Melanson: I’m a poor representative of catch wrestling
As Xtreme Couture head grappling coach, Neil Melanson has trained Randy Couture, Vitor Belfort and Gray Maynard in the fine points of catch wrestling. In a recent interview on the Sherdog Radio Network’s “Rewind” show, Melanson talked catch wrestling, Randy Couture, and why he had his toe cut off.
“I consider myself a catch guy, but when I really look at what catch guys really are, I’m probably a poor representation of one. I think I care about catch, but guys like Billy [Robinson], of that generation, they’re fading away. Billy told me that when he was training at the Snake Pit, you weren’t allowed to tap until your instructor told you to. If you think of that mentality of being caught in an armbar or a leg lock and if you tap you’re kicked out of the gym — you had to wait until your coach told you it was OK to tap — think of that mentality and what kind of animals these guys were, how great they must have been to be in that kind of environment and succeed and be the best. [Compare that] to a lot of our gym mentalities now, where some guys tap at things before they’re even gone because they’re just accepting defeat. It’s just a total different mindset. It’s really dwindled, and it’s unfortunate because it’s a nice piece of history.”
“I trained Vitor Belfort for about a year and I spent a lot of time on his guard. I just kind of figured because his striking’s so good, that if someone took him down, that I wanted him to be able to submit, sweep or take the back pretty aggressively and be able to mix all three of them up, a nice chain wrestling-type style of grappling. He picked it up. He was easy to teach because he has so much talent and ability, but after about a year or so of training — I used to make him spar with me and I know he didn’t really like it because I had to condition him to respond. Sometimes I would stick him and sometimes I would back off. It just depended on if he was doing what I needed him to do.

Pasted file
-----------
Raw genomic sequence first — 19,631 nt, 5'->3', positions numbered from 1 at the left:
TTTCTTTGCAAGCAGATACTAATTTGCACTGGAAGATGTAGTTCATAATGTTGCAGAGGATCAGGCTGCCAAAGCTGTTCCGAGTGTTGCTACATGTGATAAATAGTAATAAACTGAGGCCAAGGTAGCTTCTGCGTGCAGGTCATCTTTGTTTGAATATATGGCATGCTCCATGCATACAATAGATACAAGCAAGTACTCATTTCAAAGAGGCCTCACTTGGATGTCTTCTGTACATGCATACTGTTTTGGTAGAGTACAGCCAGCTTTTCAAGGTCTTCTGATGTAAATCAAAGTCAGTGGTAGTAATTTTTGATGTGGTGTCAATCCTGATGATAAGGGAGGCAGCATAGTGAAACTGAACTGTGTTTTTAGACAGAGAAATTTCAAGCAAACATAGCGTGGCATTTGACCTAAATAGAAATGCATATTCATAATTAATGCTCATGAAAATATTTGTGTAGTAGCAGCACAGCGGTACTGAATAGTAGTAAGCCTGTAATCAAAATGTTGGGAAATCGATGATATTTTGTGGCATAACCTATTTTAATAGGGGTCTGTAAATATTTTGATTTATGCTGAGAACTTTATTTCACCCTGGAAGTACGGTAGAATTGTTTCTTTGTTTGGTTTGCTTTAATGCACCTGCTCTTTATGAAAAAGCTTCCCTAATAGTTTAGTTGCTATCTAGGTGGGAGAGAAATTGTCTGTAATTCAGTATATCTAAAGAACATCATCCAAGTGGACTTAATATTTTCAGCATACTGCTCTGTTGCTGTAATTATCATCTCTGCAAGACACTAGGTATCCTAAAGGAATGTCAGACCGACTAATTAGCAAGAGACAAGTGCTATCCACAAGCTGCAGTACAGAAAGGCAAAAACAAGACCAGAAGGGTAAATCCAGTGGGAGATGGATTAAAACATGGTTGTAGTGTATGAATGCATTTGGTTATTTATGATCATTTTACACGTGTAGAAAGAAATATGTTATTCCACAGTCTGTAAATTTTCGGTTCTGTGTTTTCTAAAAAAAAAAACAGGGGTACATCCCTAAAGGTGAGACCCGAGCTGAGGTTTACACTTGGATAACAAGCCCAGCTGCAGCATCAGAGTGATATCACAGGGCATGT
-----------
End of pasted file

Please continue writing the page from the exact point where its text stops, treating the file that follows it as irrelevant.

“After a year or so he went back to Brazil and he came back. I said, ‘Are we going to train?’ He said, ‘You know, Neil. I really liked training with you. I learned a lot, but your style is too aggressive for me.’ I understood what he was saying. It was criticism, but it wasn’t being mean or anything like that. It was constructive. I understood that he didn’t like the fact that during the sparring sessions, I would kind of make things very physical. I’d make him hit me hard or I’d stick him sometimes and put some pressure on him. It just didn’t work for him. Mentally, he just didn’t like it. I realized my style is not going to work for all athletes. …
“Guys like Randy that are just dirty, tough mentality, where they’re not afraid to go in dark waters, I can really kind of train those guys very easily. I have it down to a science. But there’s these other guys, guys like Vitor, these very clean fighters. They’re very perfect-type fighters that I had to learn how to eventually back off a little bit because I realized that even though I wasn’t trying to — I was trying to build them up — I was actually probably breaking some of them. … But the reality is that it was all via science. There was a method to the madness.”
And that missing second toe on his left foot?
“To me it was a no-brainer. It was broken badly. They told me that I would have to have surgery to have it corrected and that I would probably be off the mat for about six months to let it heal properly because they’d have to fuse it with all these pins in it. Six months off the mat to me is like torture. I’d hate to have to do that. I love training and I have a lot of people that count on me, from students to professional athletes. That would affect a lot of people besides just myself. So it was a no-brainer. I just had it removed.”